“The application XXX can’t be opened” on Mac OS X

If you are trying to launch an app on OS X and simply get the error “The application XXX can’t be opened”, the problem could be the actual executable file in the app bundle does not have corresponding permissions.

To fix the issue:

  1. Open a Terminal and enter into your app bundle. You can just type “cd
    and then drag the app into the Terminal and then hit the enter.
  2. cd Contents/MacOS
  3. chmod +x * or chmod +x <FILENAME> if you know which one is the actual executable.
  4. sudo !! may be needed if you don’t have permissions to execute step 3.

Now try to launch the app again, and the problem should be solved.

Where is curl in Ubuntu core?

Sorry if you are trying to get the answer, I don’t have yet. Please close it.

Recently I’m trying the new Ubuntu core which is using fancy snaps as the package management tool. I’m not understanding it well, but when I did my first attempt on this OS, command curl was needed and I could not figure out a way to install it.

I did a simple search and noticed that there are several alternatives, but I just simply want a real curl command. Am I asking too much?

Have to give it up and fall back to my love Ubuntu server for now. Hopefully I could be smarter soon.

Secret Angular (2+) Key event filtering

According to the official document (here) You’ll be able to bind

 to your

 control to just handle keyboard

 event like this:

What else can you do with this cool filter then? 

According to the source code of Angular (Github) , you could use a lot more like:

  • two events: keydown, keyup
  • modifiers: e.g. keyup.control.shift.enter
  • special key names: e.g. dot, space, escape, enter
  • short forms: e.g. esc (short for escape)

Install Apps from 3rd party in macOS Sierra

When installed apps from 3rd party or Internet download, macOS always prompt “Downloaded .app is damaged and can’t be opened”.

The solution is really simple:

Run the following command before launching the app:

sudo spctl --master-disable

Launching the app and finish installing it, and then run the following command to re-enable the restriction:

sudo spctl --master-enable

That’s it.

Create an ISO Image from a source CD or DVD under Linux

(source: https://www.thomas-krenn.com/en/wiki/Create_an_ISO_Image_from_a_source_CD_or_DVD_under_Linux)

This brief article will describe the creation of a proper ISO image from a CD or DVD.

If an ISO image has been created with the help of the dd (diskdump) command from a CD or DVD then the ISO file created thereby may have an MD5 checksum, which is different than the original ISO file that was used for burning the source CD or DVD. A pair of zero data blocks at the end of the CD or DVD are responsible for this. Such an ISO image can be used without any problems, however testing the MD checksum against the source disk cannot be done (the download servers that provide ISO image for Linux, for example, typically also provide MD5 checksums for testing).

Using the following procedure, exactly the same ISO image that was used for burning the CD or DVD can be read from a CD or DVD:

1. Reading the block size and the volume size:

[root@testserver ~]# isoinfo -d -i /dev/cdrom | grep -i -E 'block size|volume size' 
Logical block size is: 2048
Volume size is: 327867

2. Running dd with the parameters for block size and volume size:

[root@testserver ~]# dd if=/dev/cdrom of=test.iso bs=<block size from above> count=<volume size from above>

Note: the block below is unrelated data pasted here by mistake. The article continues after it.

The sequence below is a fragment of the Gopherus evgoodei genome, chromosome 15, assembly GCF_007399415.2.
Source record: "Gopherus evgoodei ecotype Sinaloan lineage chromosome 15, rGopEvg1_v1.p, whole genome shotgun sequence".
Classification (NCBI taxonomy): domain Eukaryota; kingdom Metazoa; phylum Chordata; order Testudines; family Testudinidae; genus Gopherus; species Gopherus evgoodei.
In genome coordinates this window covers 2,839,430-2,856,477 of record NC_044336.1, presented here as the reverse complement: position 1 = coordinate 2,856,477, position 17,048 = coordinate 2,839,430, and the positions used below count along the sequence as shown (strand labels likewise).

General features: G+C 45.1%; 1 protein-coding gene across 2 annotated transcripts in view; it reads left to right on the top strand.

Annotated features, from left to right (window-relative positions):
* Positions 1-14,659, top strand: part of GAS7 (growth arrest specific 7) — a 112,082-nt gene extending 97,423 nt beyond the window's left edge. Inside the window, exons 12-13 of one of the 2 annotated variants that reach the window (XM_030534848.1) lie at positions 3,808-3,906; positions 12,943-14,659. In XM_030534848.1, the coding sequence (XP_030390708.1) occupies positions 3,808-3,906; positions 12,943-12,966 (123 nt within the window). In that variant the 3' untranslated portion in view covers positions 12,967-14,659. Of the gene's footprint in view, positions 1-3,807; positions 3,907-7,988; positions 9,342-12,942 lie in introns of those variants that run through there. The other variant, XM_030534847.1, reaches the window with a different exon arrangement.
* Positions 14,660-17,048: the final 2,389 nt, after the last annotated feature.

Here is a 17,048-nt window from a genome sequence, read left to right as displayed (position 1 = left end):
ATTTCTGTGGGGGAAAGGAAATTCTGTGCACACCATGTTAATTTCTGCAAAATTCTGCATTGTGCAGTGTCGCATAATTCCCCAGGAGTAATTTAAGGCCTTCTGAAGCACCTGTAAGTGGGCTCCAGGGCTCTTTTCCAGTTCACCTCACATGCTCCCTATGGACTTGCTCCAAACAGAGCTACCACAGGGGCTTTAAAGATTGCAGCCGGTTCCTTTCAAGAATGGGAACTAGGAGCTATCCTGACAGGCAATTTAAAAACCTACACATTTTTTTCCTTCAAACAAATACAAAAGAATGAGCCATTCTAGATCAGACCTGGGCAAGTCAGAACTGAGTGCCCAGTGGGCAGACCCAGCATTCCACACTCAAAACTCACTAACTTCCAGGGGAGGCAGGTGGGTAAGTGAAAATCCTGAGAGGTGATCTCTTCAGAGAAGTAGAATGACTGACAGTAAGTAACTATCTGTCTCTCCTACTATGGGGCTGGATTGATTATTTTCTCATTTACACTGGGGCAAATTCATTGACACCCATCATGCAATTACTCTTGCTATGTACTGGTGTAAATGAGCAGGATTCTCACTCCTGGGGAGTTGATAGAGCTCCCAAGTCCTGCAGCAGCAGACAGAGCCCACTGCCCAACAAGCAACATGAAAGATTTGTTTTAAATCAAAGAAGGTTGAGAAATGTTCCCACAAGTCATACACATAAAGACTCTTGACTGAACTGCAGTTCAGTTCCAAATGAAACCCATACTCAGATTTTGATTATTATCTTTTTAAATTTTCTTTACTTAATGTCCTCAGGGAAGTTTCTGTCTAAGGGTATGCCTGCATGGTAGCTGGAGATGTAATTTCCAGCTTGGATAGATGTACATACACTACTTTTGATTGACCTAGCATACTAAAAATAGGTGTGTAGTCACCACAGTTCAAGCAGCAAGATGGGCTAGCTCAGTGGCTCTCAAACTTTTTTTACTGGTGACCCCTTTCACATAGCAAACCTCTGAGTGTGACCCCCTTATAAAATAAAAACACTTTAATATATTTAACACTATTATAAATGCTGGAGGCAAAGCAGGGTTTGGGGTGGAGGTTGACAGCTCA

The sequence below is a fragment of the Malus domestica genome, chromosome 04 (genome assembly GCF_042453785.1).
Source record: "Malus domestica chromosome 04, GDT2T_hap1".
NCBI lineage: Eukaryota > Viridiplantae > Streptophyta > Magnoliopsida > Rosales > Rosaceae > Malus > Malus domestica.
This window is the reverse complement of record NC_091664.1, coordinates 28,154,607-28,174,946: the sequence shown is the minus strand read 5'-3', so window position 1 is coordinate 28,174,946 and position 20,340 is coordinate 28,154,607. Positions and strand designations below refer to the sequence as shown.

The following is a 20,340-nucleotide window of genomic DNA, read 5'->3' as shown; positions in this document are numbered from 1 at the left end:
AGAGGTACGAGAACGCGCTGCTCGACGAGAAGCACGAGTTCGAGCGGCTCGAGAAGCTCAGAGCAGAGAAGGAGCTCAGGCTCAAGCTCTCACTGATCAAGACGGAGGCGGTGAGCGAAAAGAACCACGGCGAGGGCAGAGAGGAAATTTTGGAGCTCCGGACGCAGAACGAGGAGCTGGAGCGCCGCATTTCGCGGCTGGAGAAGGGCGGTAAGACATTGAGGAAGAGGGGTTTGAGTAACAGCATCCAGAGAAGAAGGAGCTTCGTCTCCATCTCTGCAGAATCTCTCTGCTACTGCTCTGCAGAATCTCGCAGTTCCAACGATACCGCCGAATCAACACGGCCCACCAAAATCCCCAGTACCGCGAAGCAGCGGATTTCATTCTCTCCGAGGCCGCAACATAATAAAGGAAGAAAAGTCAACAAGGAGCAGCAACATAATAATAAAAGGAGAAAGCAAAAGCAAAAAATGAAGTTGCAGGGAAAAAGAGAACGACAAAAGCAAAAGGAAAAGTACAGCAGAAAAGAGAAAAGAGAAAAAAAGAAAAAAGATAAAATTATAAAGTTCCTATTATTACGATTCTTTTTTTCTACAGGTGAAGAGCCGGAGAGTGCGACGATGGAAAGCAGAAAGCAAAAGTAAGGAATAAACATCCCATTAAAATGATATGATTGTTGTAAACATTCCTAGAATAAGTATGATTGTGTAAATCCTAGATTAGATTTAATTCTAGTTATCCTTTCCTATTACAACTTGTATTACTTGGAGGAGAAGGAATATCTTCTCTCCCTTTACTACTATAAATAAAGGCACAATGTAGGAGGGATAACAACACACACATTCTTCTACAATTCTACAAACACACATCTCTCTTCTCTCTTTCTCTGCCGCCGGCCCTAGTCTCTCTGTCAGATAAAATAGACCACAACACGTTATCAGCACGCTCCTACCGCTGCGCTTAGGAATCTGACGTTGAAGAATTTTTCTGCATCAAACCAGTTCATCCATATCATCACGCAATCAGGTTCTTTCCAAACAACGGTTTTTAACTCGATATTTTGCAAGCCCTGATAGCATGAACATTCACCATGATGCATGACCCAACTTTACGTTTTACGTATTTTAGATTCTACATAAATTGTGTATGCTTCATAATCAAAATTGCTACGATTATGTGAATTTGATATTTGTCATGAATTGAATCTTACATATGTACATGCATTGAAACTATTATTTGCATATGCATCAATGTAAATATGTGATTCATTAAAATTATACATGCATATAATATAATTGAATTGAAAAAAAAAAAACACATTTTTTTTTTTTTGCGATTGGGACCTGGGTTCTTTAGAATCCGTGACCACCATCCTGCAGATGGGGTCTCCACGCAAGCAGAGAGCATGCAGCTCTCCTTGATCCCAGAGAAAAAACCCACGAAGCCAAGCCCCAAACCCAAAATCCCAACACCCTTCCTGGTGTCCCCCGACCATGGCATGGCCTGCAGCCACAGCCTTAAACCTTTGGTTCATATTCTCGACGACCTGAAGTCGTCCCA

Note: When reading the ISO image, the following command can be used in a second console for viewing the current progress status (requires root rights):

killall -USR1 dd

With the of watch, this call can also be executed each second:

watch -n 1 killall -USR1 dd

Thereby, dd will display the progress status as follows:

admin@adminpc:~/Downloads/isos$ dd if=/dev/sr0 of=cdimage.iso bs=10M
1+0 records in
0+0 records out
0 bytes (0 B) copied, 10.2447 s, 0.0 kB/s
2+0 records in
1+0 records out
10485760 bytes (10 MB) copied, 16.3769 s, 640 kB/s
3+0 records in
2+0 records out
20971520 bytes (21 MB) copied, 22.3123 s, 940 kB/s
5+0 records in
4+0 records out
41943040 bytes (42 MB) copied, 33.6603 s, 1.2 MB/s

Restart SSH/sshd in Mac OS X

To restart ssh/sshd service in Mac OS X, you can simply run the following two commands together:

sudo launchctl stop com.openssh.sshd
sudo launchctl start com.openssh.sshd

Your sshd will get restarted and your new ssh config file can be loaded as well.

p.s. Friendly reminding: DO NOT try to execute

sudo launchctl reboot com.openssh.sshd

instead since your computer will immediately get rebooted 🙂

SSH does not work after upgraded macOS sierra?

If you ever met the following errors when trying to git or ssh after upgraded your OS to sierra:

Unable to negotiate with legacyhost: no matching host key type found. Their offer: ssh-dss

Just relax, it’s not your fault but your server’s fault. Upgrading your OS to sierra will also bump your OpenSSH from version 6.9 to 7.2. According to the document of OpenSSH 7 (http://www.openssh.com/legacy.html):

OpenSSH 7.0 and greater similarly disable the ssh-dss (DSA) public key algorithm. It too is weak and we recommend against its use. It can be re-enabled using the HostKeyAlgorithms configuration option:

ssh -oHostKeyAlgorithms=+ssh-dss user@legacyhost

or in the ~/.ssh/config file:

Host somehost.example.org
    HostKeyAlgorithms +ssh-dss

However, it is probably not enough. You may be prompted for password all the time but no password is correct. In that case, you can simply append another line in your ~/.ssh/config file:

    PubkeyAcceptedKeyTypes +ssh-dss

That’s it! Don’t forget to restart your sshd service before retrying.